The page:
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Analyzing the New York Mets May Schedule

Michael Conforto Mets Offensive Struggles

Between rainouts, snow days and COVID delays, the first month of New York Mets baseball hasn’t gone quite as expected. Having played less games than any other team, the Mets have struggled to get into a proper rhythm early on. Whether their 9-11 record is merely a result of this or a true representation of the team’s skill level, there’s no denying that New York has to do better. Now, sitting near the bottom of the league, the Mets will have to really come into their own during their May schedule if they want to remain legitimate playoff contenders.


Mets May Schedule
Schedule from

The Mets play 28 games in May, including 12 at home and 16 on the road. Out of the seven teams they play, only the Cardinals (14-12) and Diamondbacks (14-12) are over .500. Despite this, however, the Mets current .450 winning percentage still lags behind every team on this list except for the Marlins (.440, 11-14) and the Rockies (.346, 9-17).

Regarding inter-league play, in addition to three games at the Rays (13-14), the Mets also have a two-game set with the Orioles (12-14). Baltimore is actually playing better than many expected, most recently splitting a series against the Yankees. As a result, these games might be better than expected. The only thing that could make them even more exciting is if Matt Harvey makes an appearance.

Division wise, this will be the first time this year the Mets play the Braves. With three-straight division titles, Atlanta is New York’s greatest threat in the NL East. That said, the Braves are also off to an unexpectedly slow start (12-14). Still, with six games against their division rival this month, at the bare minimum the Mets will have to split the series in order to keep things competitive moving forward.

No Rest for the Weary

In a word, the Mets May schedule is best described as an endurance. Opening the month are be nine-straight games without an off day. Counting their game on April 30, that makes 10 straight.

Luckily, this Mets squad has already missed so many games that going through an extended period like this might actually do some good. If anything, it may finally allow the team to find its rhythm. Hopefully this consistency is all it takes to get Francisco Lindor and Michael Conforto hitting like their old selves again.

Francisco Lindor Career Projections
Photo by Michael Reaves/Getty Images

Just like in April, the Mets are kicking off May with a divisional showdown at in Philadelphia. Coming into these games, the Mets are 4-3 vs. the Phillies (13-13). Prior to Friday’s loss, New York won three straight against them, including a double-header sweep on April 13. Regaining this momentum over a staunch division foe is crucial to getting off on the right foot this month.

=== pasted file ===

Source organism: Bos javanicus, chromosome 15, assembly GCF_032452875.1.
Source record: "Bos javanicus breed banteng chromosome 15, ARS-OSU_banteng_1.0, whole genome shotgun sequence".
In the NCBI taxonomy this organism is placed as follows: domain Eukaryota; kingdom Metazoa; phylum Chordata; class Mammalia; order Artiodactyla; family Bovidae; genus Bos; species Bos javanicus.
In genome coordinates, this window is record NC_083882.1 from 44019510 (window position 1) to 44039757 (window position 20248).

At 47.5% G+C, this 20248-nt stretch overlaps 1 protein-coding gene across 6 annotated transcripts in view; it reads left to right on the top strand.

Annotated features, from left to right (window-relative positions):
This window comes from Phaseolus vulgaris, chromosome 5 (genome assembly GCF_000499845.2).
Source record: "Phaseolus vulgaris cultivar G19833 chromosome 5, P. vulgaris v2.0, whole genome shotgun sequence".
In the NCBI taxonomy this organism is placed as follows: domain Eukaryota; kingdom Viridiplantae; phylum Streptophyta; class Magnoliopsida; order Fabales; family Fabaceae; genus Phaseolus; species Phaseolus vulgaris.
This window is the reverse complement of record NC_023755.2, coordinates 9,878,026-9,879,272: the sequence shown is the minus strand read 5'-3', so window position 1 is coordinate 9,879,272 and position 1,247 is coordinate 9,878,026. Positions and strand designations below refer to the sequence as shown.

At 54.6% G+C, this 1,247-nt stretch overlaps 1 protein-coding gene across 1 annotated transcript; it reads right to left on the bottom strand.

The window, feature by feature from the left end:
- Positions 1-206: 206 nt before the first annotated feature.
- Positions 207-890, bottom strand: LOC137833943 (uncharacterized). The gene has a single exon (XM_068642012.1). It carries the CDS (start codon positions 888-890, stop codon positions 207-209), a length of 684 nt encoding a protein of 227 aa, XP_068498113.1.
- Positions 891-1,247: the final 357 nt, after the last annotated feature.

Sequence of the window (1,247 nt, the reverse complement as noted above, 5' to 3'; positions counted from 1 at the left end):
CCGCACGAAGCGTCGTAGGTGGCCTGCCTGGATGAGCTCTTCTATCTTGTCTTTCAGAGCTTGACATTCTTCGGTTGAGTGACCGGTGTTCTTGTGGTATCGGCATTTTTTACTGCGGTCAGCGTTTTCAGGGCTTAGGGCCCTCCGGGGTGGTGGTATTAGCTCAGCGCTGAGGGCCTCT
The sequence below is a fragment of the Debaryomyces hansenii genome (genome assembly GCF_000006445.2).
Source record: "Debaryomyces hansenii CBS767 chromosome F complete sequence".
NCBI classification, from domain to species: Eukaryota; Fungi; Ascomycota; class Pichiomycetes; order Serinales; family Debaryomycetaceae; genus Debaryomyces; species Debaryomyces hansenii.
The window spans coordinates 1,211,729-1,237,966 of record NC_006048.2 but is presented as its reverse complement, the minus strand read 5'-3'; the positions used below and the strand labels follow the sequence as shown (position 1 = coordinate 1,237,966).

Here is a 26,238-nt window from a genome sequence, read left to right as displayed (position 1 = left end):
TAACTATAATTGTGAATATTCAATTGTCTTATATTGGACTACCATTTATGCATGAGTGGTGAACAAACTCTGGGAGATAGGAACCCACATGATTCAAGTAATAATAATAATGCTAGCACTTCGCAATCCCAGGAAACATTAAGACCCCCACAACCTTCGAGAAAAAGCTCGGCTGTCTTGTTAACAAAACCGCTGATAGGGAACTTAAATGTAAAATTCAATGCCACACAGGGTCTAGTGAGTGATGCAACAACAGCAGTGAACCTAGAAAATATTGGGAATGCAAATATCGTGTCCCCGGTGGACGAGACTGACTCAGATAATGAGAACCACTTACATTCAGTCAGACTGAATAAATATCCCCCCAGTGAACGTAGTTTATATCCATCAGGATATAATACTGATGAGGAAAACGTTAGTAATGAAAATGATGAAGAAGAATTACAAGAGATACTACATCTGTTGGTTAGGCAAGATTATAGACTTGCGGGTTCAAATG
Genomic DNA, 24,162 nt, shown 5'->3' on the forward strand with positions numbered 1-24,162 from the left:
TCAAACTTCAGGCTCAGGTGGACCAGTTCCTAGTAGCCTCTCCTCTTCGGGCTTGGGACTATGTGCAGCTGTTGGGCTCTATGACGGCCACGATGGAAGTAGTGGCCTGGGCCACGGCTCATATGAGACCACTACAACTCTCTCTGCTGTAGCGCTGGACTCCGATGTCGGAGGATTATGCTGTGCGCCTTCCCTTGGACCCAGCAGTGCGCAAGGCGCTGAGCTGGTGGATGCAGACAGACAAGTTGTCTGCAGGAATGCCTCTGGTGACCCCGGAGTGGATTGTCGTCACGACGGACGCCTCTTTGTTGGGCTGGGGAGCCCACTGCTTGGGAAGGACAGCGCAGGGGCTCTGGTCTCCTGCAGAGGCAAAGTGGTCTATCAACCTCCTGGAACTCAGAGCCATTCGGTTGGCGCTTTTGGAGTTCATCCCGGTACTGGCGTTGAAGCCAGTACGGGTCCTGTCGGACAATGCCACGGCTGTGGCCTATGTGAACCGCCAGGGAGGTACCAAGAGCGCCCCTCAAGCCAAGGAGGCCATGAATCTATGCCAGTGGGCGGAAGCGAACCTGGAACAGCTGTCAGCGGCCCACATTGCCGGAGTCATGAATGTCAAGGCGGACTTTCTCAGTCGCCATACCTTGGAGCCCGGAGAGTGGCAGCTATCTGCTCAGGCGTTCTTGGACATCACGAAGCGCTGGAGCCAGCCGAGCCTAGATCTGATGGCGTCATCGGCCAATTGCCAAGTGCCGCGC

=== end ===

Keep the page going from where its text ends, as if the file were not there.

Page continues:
Following a couple of breaks in the middle of the month, the Mets close things out on another uninterrupted streak. Starting on May 21, they begin a 17 day stretch without a single break. Featuring 11 games this month and six in June, the team will need to be firing on all cylinders if it hopes to get through this stretch above .500.

Series to Watch

After the opening series in Philadelphia, the Mets have a few other key games to look out for.

Most notable are the aforementioned matchups against the Braves. The first three games will begin on the 17th, followed by the next three starting on the 28th. Getting out to an early series lead over the Braves is of the utmost importance. All together, the two teams will meet 19 times this season. Realistically, whoever comes out on top after these games will likely be the winner of the division. While splitting the series is fine, the goal should be to take at least four out of six. In terms of both morale and the standings, back-to-back series wins against Atlanta should position the Mets nicely heading into June.

The big x-factors in these Braves games will be the statuses of Mike Soroka and Carlos Carrasco. Last month, Atlanta’s ace was sidelined by a shoulder issue while recovering from his torn Achilles. Depending on how he recovers, there is a chance he is available during for at least one start. If he still pitches anything like the Cy Young candidate he used to be, well, let’s just hope that the Mets offense has found its footing by then.

Carlos Carrasco Mets Rotation
Newsday/Alejandra Villa Loarca

Likewise, Carrasco figures to be back from the injured list sometime in May, giving the Mets their supposed no. 2 starter back. With Marcus Stroman and Taijuan Walker thriving behind Jacob deGrom, adding Carrasco to this rotation could theoretically give the Mets four aces. What better time to roll out this lineup than against their biggest competition.

Beyond this, another intriguing series is the three-game set in Miami starting on the 21st. While they’re  undoubtedly better than most people think, the Marlins are still arguably the weakest team in the division. With the season series split 1-1, the Mets will have to really beat up on them starting in May if they want to pull ahead in the standings. Now that the Marlins sport one of the best pitching staffs in the league, however, this is easier said than done.

Above all, this month will be a sort of proving ground for the Mets. If they can recover from their rocky start and find their footing, they might just reemerge atop the NL East.

Featured Image Courtesy of Elsa/Getty Images

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